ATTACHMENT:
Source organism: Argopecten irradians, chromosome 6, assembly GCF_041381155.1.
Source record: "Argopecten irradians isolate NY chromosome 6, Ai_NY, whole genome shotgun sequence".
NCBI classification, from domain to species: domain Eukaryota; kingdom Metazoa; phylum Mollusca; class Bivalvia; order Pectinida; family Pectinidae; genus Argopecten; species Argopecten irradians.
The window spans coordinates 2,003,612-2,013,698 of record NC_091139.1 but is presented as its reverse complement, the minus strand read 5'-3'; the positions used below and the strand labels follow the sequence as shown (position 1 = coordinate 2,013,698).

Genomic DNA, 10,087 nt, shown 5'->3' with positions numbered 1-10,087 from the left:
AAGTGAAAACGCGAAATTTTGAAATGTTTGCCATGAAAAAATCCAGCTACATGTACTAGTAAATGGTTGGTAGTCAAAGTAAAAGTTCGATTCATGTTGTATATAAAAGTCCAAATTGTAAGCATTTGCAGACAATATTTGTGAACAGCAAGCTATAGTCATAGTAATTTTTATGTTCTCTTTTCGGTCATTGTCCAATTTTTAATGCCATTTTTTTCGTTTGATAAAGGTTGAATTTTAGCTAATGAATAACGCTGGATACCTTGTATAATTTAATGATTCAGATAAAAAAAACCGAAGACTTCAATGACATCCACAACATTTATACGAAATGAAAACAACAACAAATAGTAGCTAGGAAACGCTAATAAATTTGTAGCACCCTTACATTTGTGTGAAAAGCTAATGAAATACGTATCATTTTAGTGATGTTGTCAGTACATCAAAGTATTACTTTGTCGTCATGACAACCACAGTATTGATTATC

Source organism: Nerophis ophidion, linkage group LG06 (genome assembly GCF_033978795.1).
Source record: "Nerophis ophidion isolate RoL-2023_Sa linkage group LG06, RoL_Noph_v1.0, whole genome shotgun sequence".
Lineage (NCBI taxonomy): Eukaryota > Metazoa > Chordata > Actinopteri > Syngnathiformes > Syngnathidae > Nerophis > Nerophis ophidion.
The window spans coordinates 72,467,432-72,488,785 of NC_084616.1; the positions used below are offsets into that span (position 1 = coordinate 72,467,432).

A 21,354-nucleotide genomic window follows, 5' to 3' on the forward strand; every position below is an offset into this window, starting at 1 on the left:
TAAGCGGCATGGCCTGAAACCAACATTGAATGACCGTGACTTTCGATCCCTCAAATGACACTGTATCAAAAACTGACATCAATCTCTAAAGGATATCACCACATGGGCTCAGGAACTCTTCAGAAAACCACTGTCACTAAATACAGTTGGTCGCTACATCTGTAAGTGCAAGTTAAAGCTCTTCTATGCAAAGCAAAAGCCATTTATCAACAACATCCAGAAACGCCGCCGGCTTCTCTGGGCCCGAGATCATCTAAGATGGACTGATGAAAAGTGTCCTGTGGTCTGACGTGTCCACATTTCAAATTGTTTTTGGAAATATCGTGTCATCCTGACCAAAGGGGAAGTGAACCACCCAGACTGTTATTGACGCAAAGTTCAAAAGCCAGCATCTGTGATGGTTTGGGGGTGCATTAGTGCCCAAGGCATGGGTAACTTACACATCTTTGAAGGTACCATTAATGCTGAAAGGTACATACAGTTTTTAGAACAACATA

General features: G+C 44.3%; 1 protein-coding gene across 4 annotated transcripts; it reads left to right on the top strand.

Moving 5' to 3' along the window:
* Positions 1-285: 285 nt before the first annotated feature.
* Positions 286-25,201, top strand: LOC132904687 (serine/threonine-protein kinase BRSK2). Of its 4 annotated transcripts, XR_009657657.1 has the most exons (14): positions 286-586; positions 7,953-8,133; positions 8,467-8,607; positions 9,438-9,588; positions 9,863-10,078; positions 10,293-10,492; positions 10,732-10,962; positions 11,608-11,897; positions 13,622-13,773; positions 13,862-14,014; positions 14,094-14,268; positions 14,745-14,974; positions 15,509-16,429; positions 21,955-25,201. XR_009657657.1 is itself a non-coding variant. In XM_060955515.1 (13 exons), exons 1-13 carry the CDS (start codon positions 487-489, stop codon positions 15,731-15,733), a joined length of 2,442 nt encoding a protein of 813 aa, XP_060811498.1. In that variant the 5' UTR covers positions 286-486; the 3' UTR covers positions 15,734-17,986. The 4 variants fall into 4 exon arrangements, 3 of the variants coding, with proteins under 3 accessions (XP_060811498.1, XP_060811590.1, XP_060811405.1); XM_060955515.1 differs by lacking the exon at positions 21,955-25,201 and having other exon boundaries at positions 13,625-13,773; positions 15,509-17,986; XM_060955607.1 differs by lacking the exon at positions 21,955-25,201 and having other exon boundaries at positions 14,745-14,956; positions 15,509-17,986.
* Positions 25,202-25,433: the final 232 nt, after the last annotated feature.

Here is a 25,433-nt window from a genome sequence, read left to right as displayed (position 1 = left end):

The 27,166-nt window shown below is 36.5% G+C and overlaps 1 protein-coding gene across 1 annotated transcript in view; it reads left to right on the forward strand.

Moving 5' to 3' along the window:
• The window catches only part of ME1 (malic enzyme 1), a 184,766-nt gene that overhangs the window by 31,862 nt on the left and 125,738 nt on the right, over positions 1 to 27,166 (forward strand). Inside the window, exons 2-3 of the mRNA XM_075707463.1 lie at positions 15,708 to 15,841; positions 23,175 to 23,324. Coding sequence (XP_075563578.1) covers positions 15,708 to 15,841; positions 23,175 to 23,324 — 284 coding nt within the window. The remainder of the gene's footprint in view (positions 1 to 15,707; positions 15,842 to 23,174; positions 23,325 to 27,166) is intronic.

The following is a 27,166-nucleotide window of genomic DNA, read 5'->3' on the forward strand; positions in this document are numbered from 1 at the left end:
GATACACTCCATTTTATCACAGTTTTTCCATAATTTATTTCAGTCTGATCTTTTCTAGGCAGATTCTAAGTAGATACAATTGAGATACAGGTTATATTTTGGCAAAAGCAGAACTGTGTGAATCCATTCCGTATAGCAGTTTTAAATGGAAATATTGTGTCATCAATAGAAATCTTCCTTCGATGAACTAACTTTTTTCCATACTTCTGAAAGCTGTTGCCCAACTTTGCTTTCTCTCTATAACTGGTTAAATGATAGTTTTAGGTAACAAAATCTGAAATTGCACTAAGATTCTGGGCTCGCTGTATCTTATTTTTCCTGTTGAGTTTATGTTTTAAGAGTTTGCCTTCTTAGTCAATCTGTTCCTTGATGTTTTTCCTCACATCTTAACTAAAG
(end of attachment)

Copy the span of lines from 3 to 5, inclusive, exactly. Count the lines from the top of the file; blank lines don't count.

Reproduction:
NCBI classification, from domain to species: domain Eukaryota; kingdom Metazoa; phylum Mollusca; class Bivalvia; order Pectinida; family Pectinidae; genus Argopecten; species Argopecten irradians.
The window spans coordinates 2,003,612-2,013,698 of record NC_091139.1 but is presented as its reverse complement, the minus strand read 5'-3'; the positions used below and the strand labels follow the sequence as shown (position 1 = coordinate 2,013,698).

Genomic DNA, 10,087 nt, shown 5'->3' with positions numbered 1-10,087 from the left: